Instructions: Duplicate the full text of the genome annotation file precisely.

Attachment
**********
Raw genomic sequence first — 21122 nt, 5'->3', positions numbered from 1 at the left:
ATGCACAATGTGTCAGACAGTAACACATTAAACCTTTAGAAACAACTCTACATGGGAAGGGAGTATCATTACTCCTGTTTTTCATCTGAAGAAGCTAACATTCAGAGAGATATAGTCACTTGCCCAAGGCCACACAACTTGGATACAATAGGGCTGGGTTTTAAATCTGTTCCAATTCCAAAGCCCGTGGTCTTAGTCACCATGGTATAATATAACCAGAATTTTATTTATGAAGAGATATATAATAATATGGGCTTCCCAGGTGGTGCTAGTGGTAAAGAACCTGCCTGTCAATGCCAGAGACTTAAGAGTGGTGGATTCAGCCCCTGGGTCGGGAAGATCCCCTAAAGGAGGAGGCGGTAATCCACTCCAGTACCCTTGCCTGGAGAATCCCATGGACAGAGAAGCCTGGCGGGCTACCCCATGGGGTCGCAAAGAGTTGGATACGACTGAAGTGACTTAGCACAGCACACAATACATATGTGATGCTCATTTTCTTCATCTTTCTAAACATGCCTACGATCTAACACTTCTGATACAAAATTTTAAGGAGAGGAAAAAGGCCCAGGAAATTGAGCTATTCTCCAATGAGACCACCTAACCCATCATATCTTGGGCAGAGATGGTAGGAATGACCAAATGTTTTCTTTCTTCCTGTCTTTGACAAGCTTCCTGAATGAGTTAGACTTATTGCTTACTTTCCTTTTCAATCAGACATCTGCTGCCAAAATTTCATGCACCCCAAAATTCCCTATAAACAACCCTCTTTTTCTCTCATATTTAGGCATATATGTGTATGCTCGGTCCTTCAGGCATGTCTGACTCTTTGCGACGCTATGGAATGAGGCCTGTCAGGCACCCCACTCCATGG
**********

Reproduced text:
Raw genomic sequence first — 21122 nt, 5'->3', positions numbered from 1 at the left:
ATGCACAATGTGTCAGACAGTAACACATTAAACCTTTAGAAACAACTCTACATGGGAAGGGAGTATCATTACTCCTGTTTTTCATCTGAAGAAGCTAACATTCAGAGAGATATAGTCACTTGCCCAAGGCCACACAACTTGGATACAATAGGGCTGGGTTTTAAATCTGTTCCAATTCCAAAGCCCGTGGTCTTAGTCACCATGGTATAATATAACCAGAATTTTATTTATGAAGAGATATATAATAATATGGGCTTCCCAGGTGGTGCTAGTGGTAAAGAACCTGCCTGTCAATGCCAGAGACTTAAGAGTGGTGGATTCAGCCCCTGGGTCGGGAAGATCCCCTAAAGGAGGAGGCGGTAATCCACTCCAGTACCCTTGCCTGGAGAATCCCATGGACAGAGAAGCCTGGCGGGCTACCCCATGGGGTCGCAAAGAGTTGGATACGACTGAAGTGACTTAGCACAGCACACAATACATATGTGATGCTCATTTTCTTCATCTTTCTAAACATGCCTACGATCTAACACTTCTGATACAAAATTTTAAGGAGAGGAAAAAGGCCCAGGAAATTGAGCTATTCTCCAATGAGACCACCTAACCCATCATATCTTGGGCAGAGATGGTAGGAATGACCAAATGTTTTCTTTCTTCCTGTCTTTGACAAGCTTCCTGAATGAGTTAGACTTATTGCTTACTTTCCTTTTCAATCAGACATCTGCTGCCAAAATTTCATGCACCCCAAAATTCCCTATAAACAACCCTCTTTTTCTCTCATATTTAGGCATATATGTGTATGCTCGGTCCTTCAGGCATGTCTGACTCTTTGCGACGCTATGGAATGAGGCCTGTCAGGCACCCCACTCCATGG